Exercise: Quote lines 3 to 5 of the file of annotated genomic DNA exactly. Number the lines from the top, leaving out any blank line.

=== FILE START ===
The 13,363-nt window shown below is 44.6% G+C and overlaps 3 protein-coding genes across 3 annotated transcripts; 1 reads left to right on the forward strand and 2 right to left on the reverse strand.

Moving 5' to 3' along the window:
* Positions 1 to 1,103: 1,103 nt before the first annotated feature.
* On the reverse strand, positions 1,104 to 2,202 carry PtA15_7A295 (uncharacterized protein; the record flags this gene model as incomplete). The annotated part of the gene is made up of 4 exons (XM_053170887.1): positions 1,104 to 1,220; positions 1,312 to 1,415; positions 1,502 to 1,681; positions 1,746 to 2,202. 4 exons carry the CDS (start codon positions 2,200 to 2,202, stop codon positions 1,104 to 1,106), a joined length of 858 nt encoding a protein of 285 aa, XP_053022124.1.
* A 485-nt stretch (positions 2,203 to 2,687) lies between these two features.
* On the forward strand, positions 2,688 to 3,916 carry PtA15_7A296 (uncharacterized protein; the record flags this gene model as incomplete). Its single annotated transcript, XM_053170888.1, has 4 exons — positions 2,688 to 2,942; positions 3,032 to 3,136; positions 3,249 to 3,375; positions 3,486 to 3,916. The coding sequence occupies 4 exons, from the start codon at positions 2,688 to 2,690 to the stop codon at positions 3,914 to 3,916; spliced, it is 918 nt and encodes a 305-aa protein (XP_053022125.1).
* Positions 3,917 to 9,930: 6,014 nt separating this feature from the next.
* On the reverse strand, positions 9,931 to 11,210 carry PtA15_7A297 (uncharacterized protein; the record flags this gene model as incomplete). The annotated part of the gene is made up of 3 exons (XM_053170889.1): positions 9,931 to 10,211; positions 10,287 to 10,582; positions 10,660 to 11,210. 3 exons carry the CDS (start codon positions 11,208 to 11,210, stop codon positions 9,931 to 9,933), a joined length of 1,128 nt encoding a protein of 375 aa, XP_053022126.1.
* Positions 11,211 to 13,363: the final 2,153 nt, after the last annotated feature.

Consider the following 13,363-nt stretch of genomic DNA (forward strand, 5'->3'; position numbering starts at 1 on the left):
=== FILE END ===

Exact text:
* Positions 1 to 1,103: 1,103 nt before the first annotated feature.
* On the reverse strand, positions 1,104 to 2,202 carry PtA15_7A295 (uncharacterized protein; the record flags this gene model as incomplete). The annotated part of the gene is made up of 4 exons (XM_053170887.1): positions 1,104 to 1,220; positions 1,312 to 1,415; positions 1,502 to 1,681; positions 1,746 to 2,202. 4 exons carry the CDS (start codon positions 2,200 to 2,202, stop codon positions 1,104 to 1,106), a joined length of 858 nt encoding a protein of 285 aa, XP_053022124.1.
* A 485-nt stretch (positions 2,203 to 2,687) lies between these two features.